Fri March 30, 2012
One Of Britain's Most Tenacious Pugilists Returns To Parliament
Originally published on Sat March 31, 2012 11:06 am
Those in Britain who complain that their politicians tend to be mealy-mouthed mediocrities who spend their lives battling over the middle ground are being compelled to think again.
One of the country's most fiesty political brawlers, George Galloway, has once again sprung back into the political ring by unexpectedly securing a return to parliament, long after most pundits had written him off.
By-elections in Britain often produce unpredictable results, but Galloway's resounding victory Thursday in the northern English city of Bradford will go down in history as one of the biggest shocks of all. His new constituency — Bradford West — has been a comfortable Labour Party seat since Harold Wilson was in No. 10, Downing Street, well before anyone outside England had heard of Margaret Thatcher, the Conservative who became prime minister in 1979.
The result is particularly embarrassing for Labour. The party does not expect to lose seats when it is in opposition, let alone to be routed. Galloway secured 10,000 more votes than the Labour runner-up.
His landslide marks the return to the House of Commons of one of the most tenacious pugilists in British politics. In 2003, Labour — then in government — expelled Galloway because of his fierce opposition to the invasion of Iraq. As co-founder of Respect, a fringe anti-war party, Galloway continues to call for Labour's former Prime Minister Tony Blair to be tried for war crimes.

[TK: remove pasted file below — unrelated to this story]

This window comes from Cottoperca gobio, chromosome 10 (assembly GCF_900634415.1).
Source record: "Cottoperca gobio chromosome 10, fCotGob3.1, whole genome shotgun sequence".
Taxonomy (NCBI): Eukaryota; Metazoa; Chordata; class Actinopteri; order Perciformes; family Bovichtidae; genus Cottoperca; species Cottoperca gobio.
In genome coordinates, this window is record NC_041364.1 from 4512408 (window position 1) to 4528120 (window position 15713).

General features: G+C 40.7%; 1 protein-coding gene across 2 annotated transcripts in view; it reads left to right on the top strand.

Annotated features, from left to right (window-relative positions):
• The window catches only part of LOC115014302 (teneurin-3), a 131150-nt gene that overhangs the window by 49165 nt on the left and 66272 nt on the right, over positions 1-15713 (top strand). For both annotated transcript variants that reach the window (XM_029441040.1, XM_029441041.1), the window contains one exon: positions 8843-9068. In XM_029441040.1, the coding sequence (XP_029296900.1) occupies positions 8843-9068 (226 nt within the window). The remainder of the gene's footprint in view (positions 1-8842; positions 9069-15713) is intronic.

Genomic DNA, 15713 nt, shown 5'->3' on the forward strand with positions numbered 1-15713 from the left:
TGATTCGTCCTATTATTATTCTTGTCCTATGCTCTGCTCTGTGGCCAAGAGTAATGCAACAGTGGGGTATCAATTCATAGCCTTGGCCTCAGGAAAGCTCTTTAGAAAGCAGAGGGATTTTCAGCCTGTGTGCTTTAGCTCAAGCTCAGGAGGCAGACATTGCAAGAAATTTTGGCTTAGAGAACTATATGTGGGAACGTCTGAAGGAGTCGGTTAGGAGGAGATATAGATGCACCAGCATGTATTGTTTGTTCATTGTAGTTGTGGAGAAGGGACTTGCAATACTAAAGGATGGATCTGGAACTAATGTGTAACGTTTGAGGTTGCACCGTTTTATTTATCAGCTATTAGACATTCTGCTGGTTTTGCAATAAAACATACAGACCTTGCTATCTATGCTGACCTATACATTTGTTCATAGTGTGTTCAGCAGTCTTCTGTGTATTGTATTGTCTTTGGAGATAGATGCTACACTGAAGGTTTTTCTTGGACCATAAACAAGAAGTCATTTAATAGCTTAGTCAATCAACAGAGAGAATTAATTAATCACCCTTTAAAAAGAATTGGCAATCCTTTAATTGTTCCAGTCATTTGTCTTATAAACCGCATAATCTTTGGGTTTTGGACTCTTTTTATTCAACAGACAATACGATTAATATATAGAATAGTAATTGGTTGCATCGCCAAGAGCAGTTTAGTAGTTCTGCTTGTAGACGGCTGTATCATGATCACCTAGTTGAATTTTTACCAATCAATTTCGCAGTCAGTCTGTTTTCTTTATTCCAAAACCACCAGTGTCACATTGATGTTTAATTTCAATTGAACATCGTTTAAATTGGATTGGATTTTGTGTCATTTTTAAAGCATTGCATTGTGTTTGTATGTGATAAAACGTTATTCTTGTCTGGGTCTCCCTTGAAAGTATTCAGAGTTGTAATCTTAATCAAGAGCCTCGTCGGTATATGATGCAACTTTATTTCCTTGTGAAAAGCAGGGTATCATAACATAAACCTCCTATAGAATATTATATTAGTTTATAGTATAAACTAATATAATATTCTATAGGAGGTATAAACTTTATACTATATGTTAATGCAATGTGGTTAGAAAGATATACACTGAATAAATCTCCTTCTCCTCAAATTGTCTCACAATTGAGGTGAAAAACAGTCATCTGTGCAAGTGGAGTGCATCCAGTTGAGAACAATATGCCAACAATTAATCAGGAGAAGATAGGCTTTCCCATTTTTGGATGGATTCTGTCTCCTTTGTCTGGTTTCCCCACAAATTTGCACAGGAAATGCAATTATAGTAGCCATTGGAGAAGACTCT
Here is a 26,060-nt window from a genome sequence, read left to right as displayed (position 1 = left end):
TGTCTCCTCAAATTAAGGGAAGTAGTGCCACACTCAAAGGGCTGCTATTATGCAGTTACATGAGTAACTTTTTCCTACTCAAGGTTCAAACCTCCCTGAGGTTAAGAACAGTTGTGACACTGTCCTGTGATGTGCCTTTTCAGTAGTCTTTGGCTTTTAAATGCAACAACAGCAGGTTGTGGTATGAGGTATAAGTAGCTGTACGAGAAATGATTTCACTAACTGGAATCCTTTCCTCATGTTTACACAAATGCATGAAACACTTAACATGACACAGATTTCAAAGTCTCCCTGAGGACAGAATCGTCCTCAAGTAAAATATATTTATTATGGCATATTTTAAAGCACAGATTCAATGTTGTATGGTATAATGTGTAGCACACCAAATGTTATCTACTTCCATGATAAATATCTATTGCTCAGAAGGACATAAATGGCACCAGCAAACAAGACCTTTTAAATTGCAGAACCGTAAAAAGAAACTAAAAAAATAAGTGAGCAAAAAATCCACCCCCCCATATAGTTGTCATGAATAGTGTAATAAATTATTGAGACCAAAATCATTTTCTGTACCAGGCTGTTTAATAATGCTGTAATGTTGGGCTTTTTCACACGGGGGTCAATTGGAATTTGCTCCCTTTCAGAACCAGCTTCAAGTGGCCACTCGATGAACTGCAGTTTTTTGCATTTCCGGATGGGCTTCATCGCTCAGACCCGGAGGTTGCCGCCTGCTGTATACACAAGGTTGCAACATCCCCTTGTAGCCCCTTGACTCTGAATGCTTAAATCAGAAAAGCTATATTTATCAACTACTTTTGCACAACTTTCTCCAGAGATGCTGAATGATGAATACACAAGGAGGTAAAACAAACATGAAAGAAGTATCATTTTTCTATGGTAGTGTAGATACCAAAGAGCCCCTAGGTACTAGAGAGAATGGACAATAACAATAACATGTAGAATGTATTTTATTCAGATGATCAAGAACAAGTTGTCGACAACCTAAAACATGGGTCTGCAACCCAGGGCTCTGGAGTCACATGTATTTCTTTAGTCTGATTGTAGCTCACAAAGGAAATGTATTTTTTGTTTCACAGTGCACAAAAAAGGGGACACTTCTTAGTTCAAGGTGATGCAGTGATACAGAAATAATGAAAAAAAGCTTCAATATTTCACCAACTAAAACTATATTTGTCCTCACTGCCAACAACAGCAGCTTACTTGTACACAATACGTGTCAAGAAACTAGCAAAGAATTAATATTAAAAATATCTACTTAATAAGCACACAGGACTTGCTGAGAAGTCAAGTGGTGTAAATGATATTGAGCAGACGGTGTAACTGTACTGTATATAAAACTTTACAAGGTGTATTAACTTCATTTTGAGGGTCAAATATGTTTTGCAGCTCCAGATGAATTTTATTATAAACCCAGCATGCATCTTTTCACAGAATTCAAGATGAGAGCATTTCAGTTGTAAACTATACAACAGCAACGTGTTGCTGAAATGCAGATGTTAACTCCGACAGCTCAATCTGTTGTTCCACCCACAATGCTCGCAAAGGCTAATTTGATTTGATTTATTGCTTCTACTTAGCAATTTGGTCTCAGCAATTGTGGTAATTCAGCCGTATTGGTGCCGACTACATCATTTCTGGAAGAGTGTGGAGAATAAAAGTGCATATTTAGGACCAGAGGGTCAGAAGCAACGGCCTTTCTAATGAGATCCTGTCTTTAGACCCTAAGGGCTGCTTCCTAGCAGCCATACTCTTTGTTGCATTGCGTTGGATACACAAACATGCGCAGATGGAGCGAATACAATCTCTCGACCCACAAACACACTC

Galloway has exacted revenge for his expulsion before, by winning a safe Labour seat in London in 2005. But his political fortunes later waned, prompting observers to assume that, at 57, he was destined to spend the rest of his career as a minor talk show host.
As Galloway celebrates what he is calling the "Bradford Spring" — a reference to the uprisings against Arab dictatorships — Britain's political pundits are trying to work out why they were caught napping so spectacularly.
It is generally believed he secured widespread support within Bradford's large Muslim population, partly through his opposition to the wars in Iraq and Afghanistan, but also by promising to oppose any move to go to war with Iran.
Many people have tended to dismiss Galloway as a maverick and also an eccentric, especially after he featured on the TV reality show Big Brother, dressed as a cat. But analysts within and outside government will now be eager to establish the meaning of Galloway's victory — and whether it might signal that significant numbers of disaffected British Muslims have begun turning their backs on the political mainstream.
Conclusions will be difficult, as it is hard to determine the role played by Galloway's personal attributes. He is a formidable campaigner, a combative, charismatic Scot who can devastate his opponents in an argument, as a U.S. Senate committee found out when it summoned Galloway to discuss allegations — that he has always denied, and have never been proven — about receiving kickbacks from the U.N.'s Oil for Food Program in Iraq during the Saddam era. Galloway turned the tables on senators with a scathing indictment of U.S. policy in Iraq, delivered flawlessly and without notes.